One seeming controversy concerning this song centers around the idea of God’s reckless love. Some believers thought Cory’s song was saying the perfect, omniscient God was reckless. Before we allow Cory to present his own explanation, let’s consider the definition of the term reckless. The Oxford dictionary defines the term “reckless” as heedless of danger or the consequences of one’s actions; rash or impetuous. Now listen to Cory.
When I use the phrase, “the reckless love of God”, I’m not saying that God Himself is reckless. I am saying that the way He loves, is reckless. He is utterly unconcerned with the consequences of His actions – without regard to His own safety, comfort, and well-being. His love isn’t crafty or slick; it’s not cunning or shrewd. In fact, His love is quite childlike, and sometimes downright ridiculous. His love doesn’t consider Himself first; it isn’t selfish or self-serving. He doesn’t wonder what He’ll gain or lose by putting Himself out there. He simply gives Himself away on the off-chance that one of us might look back at Him and offer ourselves in return.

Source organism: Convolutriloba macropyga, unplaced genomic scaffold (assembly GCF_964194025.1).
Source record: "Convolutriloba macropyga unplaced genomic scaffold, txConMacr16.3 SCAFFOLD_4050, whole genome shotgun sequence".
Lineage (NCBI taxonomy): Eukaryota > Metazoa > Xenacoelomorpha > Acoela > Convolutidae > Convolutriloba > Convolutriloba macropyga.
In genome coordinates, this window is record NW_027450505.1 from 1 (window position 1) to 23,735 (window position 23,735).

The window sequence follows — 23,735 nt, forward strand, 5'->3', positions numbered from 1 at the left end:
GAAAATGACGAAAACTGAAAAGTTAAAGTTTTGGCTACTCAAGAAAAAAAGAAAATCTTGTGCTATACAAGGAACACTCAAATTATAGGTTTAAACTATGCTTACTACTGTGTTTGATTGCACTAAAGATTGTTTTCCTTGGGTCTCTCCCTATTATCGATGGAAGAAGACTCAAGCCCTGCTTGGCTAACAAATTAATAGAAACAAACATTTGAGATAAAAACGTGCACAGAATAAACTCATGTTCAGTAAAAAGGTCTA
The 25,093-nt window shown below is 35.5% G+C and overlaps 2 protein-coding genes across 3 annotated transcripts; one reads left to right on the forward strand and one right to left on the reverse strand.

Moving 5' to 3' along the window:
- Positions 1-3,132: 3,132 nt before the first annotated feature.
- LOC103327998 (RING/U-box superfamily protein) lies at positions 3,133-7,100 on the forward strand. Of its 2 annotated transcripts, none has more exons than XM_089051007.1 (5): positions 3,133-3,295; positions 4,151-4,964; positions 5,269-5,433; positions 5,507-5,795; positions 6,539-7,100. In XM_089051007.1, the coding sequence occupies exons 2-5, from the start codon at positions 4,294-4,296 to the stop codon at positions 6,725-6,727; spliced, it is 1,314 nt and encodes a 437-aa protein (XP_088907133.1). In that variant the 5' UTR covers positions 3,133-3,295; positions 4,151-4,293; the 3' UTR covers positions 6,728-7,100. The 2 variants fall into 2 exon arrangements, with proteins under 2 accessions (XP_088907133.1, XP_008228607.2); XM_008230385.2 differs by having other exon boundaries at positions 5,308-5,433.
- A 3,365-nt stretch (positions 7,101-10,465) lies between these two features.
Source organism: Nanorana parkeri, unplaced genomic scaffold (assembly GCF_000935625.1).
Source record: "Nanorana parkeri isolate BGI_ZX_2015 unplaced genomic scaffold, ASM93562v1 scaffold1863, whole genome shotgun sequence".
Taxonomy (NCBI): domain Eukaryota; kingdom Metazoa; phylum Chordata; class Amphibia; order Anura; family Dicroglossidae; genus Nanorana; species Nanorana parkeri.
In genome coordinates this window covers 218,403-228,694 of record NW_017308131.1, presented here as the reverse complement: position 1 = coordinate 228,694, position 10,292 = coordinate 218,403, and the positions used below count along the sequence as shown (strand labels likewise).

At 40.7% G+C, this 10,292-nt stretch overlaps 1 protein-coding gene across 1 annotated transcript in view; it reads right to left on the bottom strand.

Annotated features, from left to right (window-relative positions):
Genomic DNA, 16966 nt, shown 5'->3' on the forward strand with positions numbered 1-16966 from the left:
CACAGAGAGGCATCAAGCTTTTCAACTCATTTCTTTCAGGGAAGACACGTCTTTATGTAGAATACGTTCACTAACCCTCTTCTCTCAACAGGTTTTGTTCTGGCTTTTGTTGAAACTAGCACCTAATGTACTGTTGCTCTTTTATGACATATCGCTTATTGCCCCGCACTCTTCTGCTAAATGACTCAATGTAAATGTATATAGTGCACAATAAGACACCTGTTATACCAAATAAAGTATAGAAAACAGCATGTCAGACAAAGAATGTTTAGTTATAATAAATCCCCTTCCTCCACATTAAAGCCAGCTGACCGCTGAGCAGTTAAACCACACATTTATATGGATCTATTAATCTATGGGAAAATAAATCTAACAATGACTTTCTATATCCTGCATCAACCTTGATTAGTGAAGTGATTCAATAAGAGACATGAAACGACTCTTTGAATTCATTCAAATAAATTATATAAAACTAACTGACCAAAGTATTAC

His love isn’t cautious. No, it’s a love that sent His Own Son to die a gruesome death on a cross. There’s no “Plan B” with the love of God. He gives His heart so completely, so preposterously, that if refused, most would consider it irreparably broken. Yet He gives Himself away again. The recklessness of His love is seen most clearly in this – it gets Him hurt over and over. Make no mistake, our sin pains His heart. And “70 times 7” is a lot of times to have Your heart broken. Yet He opens up and allows us in every time. Like the father in the parable of the prodigal son, God rejoices when one of His long lost children comes to their senses and returns to Him.